Written by the pioneering and iconic queer author Jeannette Winterson, Oranges Are Not the Only Fruit is considered by many gay women to be required listening. This semi-autobiographical novel details Winterson’s early life growing up in a strict Pentecostal household and promptly leaving it upon falling in love with a woman and realizing her true (gay) self. This book will make you feel less alone as a young gay person, and perhaps even more so if you are a young gay person growing up in home that values religion conformity over true happiness.

The Argonauts

In this uncompromising half-memoir and half-critical theory listen, best-selling author and cultural critic Maggie Nelson draws on her own life experience to grapple with motherhood, sexuality, gender, and the institution of marriage. Winner of the 2015 National Book Critics Circle Award, The Argonauts is an unflinchingly honest critique of society and our roles within it. Why is it on this list? Nelson provides an important account of radical self-examination, making a case for freedom of expression and for the breaking down of the arbitrary binaries by which we often live our lives.

Real Queer America

This firsthand account of the queer communities that thrive in so-called “flyover” states in Red America is educational, fascinating, and hope-inducing all at once. As author and former Mormon missionary Samantha Allen takes listeners across the United States, she introduces us to queer people from all walks of life who are working towards change in unexpected places. This uplifting audiobook reminded me of two things: queer community is everywhere, and cultivating a chosen family is one of the best parts of queer life.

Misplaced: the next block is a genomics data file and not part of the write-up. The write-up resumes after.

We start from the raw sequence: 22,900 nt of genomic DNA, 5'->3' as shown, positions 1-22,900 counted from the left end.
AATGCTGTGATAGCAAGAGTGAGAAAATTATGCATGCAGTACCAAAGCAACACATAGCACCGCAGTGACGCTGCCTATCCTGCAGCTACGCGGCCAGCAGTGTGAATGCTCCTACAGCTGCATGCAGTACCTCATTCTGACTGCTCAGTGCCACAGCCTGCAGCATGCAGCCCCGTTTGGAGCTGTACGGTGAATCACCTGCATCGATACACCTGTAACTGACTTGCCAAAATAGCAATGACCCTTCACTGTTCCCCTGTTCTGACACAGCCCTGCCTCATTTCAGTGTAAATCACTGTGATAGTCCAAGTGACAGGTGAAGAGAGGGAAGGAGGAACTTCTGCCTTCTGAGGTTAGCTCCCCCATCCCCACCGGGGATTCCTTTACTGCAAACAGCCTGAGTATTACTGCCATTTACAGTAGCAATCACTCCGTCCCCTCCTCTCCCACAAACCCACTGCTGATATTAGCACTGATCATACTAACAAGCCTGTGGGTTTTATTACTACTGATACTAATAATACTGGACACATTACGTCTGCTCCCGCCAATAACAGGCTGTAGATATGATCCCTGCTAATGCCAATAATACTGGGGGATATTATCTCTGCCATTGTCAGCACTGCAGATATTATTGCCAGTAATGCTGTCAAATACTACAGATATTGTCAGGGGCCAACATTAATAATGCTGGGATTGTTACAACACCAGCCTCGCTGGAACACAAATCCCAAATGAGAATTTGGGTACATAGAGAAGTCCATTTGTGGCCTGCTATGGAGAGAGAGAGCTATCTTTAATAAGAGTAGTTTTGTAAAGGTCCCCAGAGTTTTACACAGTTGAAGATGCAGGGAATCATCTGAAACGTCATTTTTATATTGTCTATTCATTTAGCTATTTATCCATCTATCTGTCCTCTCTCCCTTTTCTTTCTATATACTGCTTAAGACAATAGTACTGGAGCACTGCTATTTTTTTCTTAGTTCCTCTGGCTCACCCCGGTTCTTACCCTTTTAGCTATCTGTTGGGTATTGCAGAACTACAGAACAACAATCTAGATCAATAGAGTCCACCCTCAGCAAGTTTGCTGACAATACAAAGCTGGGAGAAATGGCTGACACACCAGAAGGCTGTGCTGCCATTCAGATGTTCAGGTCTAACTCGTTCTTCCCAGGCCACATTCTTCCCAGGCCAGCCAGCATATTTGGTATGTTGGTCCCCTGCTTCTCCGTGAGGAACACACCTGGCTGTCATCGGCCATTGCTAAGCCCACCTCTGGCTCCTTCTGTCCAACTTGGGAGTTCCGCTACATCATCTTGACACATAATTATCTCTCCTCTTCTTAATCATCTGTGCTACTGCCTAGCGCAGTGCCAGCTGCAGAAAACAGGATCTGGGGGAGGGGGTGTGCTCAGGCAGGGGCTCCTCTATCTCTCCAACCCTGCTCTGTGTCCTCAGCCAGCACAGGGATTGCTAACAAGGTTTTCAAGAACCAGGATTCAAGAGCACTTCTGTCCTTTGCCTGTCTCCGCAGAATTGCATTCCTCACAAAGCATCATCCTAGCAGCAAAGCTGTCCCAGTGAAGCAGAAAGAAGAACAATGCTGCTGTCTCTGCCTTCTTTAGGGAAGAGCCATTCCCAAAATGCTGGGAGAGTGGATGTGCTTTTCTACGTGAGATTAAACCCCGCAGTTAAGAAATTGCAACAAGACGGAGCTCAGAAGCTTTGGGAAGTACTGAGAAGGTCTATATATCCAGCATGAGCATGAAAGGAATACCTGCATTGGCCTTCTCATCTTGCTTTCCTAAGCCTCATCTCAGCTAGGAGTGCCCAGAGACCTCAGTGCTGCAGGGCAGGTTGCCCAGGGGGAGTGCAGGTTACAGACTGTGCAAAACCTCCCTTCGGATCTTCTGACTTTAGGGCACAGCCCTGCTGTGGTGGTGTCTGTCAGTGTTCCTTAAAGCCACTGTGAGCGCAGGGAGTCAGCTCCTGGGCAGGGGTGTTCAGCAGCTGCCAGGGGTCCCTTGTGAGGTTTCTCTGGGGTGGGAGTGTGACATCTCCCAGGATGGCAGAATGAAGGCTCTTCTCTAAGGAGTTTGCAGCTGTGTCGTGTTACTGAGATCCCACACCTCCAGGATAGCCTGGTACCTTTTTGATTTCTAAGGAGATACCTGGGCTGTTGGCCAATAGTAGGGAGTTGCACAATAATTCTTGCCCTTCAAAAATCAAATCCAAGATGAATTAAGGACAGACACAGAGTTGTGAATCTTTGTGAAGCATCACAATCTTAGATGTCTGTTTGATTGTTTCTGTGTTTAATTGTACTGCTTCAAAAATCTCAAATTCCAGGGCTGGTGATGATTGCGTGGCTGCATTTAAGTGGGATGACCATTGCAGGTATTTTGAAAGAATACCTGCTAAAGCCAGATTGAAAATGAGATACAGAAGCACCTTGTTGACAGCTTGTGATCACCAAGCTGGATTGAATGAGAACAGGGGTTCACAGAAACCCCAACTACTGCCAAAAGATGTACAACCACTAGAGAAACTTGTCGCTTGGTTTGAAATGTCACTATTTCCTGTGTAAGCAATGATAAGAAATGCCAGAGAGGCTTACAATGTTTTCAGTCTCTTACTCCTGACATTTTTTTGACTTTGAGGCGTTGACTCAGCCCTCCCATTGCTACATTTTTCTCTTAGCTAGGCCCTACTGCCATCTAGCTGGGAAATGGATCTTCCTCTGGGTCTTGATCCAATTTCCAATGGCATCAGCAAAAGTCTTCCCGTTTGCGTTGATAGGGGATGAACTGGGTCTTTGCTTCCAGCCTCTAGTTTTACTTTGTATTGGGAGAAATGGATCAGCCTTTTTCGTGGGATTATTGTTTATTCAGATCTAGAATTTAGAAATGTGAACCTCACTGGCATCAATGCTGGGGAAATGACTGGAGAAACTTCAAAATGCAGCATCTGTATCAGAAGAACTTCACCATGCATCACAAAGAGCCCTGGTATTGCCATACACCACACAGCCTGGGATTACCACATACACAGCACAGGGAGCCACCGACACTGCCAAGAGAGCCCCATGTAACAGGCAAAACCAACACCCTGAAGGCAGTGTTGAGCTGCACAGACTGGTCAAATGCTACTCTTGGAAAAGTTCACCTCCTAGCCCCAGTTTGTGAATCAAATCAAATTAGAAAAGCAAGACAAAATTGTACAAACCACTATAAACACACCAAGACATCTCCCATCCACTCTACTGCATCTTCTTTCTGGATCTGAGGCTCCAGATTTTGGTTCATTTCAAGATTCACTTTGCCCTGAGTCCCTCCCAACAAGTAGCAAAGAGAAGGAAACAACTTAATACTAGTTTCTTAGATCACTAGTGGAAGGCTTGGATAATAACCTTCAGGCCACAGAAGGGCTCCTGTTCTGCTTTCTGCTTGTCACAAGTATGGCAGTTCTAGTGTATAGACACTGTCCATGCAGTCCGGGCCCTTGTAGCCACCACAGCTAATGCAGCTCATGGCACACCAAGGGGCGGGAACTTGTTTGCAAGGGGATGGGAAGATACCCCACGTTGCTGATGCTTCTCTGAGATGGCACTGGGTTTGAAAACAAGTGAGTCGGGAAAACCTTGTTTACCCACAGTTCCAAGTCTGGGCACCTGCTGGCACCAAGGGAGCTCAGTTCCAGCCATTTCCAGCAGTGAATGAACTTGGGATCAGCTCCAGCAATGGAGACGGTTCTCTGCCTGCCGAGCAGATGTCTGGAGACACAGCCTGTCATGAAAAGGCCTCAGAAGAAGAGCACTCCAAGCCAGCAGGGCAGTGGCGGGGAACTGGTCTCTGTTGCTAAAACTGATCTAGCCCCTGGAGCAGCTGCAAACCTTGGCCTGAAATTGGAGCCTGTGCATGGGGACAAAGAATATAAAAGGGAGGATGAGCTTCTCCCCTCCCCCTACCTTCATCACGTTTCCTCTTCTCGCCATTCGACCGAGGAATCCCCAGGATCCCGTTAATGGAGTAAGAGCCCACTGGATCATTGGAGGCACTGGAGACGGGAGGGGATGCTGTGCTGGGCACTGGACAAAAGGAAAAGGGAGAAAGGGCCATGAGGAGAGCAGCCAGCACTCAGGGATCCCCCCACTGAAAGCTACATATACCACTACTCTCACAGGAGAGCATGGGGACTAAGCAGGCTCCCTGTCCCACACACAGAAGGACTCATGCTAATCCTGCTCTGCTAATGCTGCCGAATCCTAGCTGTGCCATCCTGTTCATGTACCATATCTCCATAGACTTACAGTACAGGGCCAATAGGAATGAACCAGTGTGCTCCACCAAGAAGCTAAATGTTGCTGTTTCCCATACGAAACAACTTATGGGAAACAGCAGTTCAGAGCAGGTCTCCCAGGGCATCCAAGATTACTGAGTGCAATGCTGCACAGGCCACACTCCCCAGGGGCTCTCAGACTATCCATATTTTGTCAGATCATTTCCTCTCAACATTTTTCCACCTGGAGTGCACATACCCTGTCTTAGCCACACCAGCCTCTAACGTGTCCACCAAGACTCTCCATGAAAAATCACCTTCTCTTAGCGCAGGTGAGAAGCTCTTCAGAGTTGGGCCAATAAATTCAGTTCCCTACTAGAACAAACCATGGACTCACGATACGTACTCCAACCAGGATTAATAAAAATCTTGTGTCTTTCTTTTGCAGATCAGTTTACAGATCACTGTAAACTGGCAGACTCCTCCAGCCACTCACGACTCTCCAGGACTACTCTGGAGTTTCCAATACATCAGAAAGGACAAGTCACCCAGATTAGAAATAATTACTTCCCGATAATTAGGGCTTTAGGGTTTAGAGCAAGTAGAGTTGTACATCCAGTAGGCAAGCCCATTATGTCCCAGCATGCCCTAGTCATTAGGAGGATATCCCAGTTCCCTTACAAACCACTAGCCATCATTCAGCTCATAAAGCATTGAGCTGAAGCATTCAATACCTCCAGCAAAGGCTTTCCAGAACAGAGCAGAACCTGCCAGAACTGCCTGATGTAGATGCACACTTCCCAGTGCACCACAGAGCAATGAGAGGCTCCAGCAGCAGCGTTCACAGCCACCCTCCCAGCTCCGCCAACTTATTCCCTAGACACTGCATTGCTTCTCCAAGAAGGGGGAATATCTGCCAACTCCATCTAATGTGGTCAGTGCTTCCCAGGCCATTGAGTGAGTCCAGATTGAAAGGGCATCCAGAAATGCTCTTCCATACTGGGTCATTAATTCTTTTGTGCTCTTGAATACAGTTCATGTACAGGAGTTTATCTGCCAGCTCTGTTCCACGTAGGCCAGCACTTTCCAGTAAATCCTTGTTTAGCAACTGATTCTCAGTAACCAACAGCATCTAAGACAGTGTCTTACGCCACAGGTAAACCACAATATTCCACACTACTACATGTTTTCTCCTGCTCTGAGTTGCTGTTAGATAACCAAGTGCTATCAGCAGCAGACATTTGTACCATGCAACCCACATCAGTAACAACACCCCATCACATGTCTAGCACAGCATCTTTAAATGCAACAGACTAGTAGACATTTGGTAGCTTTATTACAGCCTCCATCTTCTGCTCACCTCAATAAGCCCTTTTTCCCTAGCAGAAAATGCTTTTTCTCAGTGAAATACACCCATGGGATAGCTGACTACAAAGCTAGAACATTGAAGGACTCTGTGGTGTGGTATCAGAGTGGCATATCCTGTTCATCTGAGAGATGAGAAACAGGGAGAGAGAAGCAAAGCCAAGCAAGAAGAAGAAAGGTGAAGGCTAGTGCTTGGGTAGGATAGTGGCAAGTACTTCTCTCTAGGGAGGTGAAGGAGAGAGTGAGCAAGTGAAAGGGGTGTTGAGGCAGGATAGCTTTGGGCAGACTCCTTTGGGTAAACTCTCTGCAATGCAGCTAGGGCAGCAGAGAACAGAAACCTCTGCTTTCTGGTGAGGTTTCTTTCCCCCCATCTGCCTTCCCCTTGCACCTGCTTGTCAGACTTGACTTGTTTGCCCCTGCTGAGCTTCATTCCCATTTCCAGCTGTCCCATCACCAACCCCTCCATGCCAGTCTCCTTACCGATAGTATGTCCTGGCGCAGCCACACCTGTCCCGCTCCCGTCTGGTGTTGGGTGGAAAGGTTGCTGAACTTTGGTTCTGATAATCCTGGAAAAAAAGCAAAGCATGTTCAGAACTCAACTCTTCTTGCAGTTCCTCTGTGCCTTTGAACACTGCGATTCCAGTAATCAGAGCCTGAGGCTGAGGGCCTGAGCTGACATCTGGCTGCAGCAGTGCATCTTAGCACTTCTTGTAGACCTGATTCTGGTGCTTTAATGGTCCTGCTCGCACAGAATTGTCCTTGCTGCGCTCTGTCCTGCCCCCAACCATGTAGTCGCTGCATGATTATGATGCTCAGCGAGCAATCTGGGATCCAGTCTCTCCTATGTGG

Tipping the Velvet

By award-winning lesbian author Sarah Waters, Tipping the Velvet is a romance novel centered around adventure and self-discovery. With Victorian England as its backdrop, the story explores important themes, ranging from gender roles to societal pressures to identity, through the lens of two queer cabaret dancers who are falling in love. Waters does not shy away from sapphic love scenes like many romance writers of her day did—her novel was first published in 1998—and her prose won her the Lambda Literary Award for Lesbian Fiction in 2000 and the Betty Trask Award in 1999. This iconic story of lesbian love and desire is a queer literary classic that is not to be missed.